The Western District in North Carolina overturned a jury verdict awarding a trucking company $1.00 for loss of a tractor –trailer and cargo when the company was involved in an accident with another carrier and liability was found in favor of the plaintiff.  The Court ordered judgment for the damages, as well as costs.   (Pracht v. Saga Freight Logistics, 2016 U.S. Dist Lexis 69158)

The District Court in Kansas denied an insurer’s request to dismiss a direct action asserted under a Kansas statute allowing direct action against trucker insurers.  Although generally there was no basis for personal injury against the insurer the Court held that the traditional notions of fair play and substantial justice warranted compelling the insurer to litigate in the state.  (Brown v.  Javier Carmona Ceballos, 2016 WL 3015046)

Selecting a forum is often a critical piece of litigation assessment. The Supreme Court of Texas held that a trucking company’s suit for recovery of property damages was first in line preceding the suit filed for the personal injuries of other parties in the accident.  The Court held that the actions of the trucking company in allegedly paying some expenses of the injured party did not preclude them from being first to file their own suit for damages.  This allowed the trucking company to select the venue for the overall litigation.  (In Re J.B. Hunt, 2016 WL 3159215)

Whether the parking of a tractor trailer on the side of the road, 20 inches into the travel lane, was the proximate cause of a fatal accident was determined by the Court in Illinois to be a question of fact.  While admittedly it was a factor in the accident, the actions of the opposing driver could reasonably be considered the proximate cause.  The Court also considered whether to accept the expert testimony of Donald Hess who was proffered by plaintiff as an expert in the standards governing truck drivers.  (Ashley v. Schneider National Carriers, Inc., 2016 WL 3125056)

Interesting case brought by a trucker against the State of Texas contending that it is improper for the state of Texas to require an insurance filing separate from the FMCSA required filing.  The motor carrier had his state authority revoked when his insurer failed to file a state insurance filing.  The Court denied the State’s motion to dismiss which was based upon a claim of sovereign immunity but bounced the case to Western District in Texas.  We will report on any further developments we hear on this interesting issue.  (Rushfeldt v. State of Texas, 2016 WL 3094102)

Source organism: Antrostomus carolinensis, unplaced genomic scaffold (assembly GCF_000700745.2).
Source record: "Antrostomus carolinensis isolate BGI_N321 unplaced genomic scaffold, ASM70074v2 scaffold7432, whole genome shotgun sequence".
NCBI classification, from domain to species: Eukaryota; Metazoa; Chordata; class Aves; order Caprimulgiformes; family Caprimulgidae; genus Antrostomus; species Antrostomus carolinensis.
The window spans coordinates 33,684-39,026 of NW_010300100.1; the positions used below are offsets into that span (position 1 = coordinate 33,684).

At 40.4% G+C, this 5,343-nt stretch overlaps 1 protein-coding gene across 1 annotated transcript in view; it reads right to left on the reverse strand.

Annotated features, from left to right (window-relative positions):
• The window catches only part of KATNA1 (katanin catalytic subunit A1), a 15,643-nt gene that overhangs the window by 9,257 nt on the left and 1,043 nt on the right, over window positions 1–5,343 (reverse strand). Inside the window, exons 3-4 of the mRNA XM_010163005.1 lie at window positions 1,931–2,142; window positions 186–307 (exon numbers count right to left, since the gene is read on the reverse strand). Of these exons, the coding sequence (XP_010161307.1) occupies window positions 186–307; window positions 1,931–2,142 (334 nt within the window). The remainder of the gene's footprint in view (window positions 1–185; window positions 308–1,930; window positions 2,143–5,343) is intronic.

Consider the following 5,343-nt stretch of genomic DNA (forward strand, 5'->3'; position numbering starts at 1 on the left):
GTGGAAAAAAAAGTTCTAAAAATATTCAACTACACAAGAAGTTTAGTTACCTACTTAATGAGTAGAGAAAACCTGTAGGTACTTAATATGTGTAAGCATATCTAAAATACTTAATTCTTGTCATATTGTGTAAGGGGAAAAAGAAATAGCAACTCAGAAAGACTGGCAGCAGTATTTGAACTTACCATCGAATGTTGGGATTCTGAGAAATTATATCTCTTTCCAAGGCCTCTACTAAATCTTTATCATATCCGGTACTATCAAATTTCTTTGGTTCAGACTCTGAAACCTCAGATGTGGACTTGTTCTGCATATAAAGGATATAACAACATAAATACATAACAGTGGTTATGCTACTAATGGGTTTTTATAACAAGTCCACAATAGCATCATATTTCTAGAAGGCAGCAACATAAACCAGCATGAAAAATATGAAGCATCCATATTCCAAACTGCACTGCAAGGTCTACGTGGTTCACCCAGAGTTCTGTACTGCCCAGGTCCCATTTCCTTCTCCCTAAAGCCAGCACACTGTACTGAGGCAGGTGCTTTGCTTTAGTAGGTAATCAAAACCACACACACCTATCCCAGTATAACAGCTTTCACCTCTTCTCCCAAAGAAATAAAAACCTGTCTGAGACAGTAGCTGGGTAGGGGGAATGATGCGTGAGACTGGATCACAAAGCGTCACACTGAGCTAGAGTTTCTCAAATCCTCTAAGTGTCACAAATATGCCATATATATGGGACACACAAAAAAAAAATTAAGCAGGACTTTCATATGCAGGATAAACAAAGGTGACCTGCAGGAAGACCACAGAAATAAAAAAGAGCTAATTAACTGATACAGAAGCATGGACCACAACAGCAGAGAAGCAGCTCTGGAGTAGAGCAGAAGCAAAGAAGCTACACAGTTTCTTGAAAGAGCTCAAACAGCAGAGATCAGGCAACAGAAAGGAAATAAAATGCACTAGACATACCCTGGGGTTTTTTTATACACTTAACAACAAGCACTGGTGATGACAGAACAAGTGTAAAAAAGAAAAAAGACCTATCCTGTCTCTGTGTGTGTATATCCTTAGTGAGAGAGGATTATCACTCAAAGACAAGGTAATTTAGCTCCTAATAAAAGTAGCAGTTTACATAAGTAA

A contractual limitation of liability entered into by a company which was related to the plaintiff was held applicable to the plaintiff in the Eastern District in Michigan.  The Court held that there was adequate evidence that the parties understood that the limitation was applicable to all related companies and that opportunity to declare a value and notice was present.  (Kelly Aerospace Thermal Systems v. ABF Freight Systems, 2016 WL3197561)

In the District of New Jersey the Court refused to enforce a limitation of liability, concluding the liability of the carrier was not limited by the value declared on the bill of lading but was instead governed by a contract.  The Court held that where the contract and the bill of lading were inconsistent the contractual provision which indicated that the contract overrode the bill of lading would govern.  (Indemnity Insurance Co. of North America v. UPS Ground, 2016 WL 3190554)

The Eastern District of Wisconsin held that there was a question of fact as to the applicability of a limitation of liability when the shipper drafted a bill of lading which included an NMFC limitation of liability, denying plaintiff’s motion to dismiss.  The Court held that the rules are not necessarily applicable when the shipper drafts the bill of lading as there is no need to protect the shipper from itself.  (Allianz Global Risks US Insurance Co. v. Kutzler Express, 2016 U.S. Dist. Lexis 67257)

A bill of lading which stated that the parties agreed to submit to jurisdiction in a certain venue was permissive and not mandatory.   The Court held that the suit against the household goods carrier for overcharge and damages was not going to be transferred to the bill of lading venue. The District Court in Nevada held that the plaintiff could continue the action in his own state.  (Viswanathan v. Moving USA, Inc. 2016 WL 3267297)

That’s all for now. Have a great July.